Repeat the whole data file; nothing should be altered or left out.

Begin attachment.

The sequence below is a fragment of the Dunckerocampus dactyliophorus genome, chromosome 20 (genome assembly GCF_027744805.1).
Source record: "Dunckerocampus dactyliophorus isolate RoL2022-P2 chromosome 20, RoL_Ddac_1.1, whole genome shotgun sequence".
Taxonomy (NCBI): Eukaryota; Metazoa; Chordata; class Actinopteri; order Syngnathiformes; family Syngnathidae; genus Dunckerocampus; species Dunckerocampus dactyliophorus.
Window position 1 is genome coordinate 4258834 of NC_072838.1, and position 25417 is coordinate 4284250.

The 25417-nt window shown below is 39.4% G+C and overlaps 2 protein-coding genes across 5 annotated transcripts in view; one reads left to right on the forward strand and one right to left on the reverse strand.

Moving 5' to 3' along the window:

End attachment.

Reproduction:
The sequence below is a fragment of the Dunckerocampus dactyliophorus genome, chromosome 20 (genome assembly GCF_027744805.1).
Source record: "Dunckerocampus dactyliophorus isolate RoL2022-P2 chromosome 20, RoL_Ddac_1.1, whole genome shotgun sequence".
Taxonomy (NCBI): Eukaryota; Metazoa; Chordata; class Actinopteri; order Syngnathiformes; family Syngnathidae; genus Dunckerocampus; species Dunckerocampus dactyliophorus.
Window position 1 is genome coordinate 4258834 of NC_072838.1, and position 25417 is coordinate 4284250.

The 25417-nt window shown below is 39.4% G+C and overlaps 2 protein-coding genes across 5 annotated transcripts in view; one reads left to right on the forward strand and one right to left on the reverse strand.

Moving 5' to 3' along the window: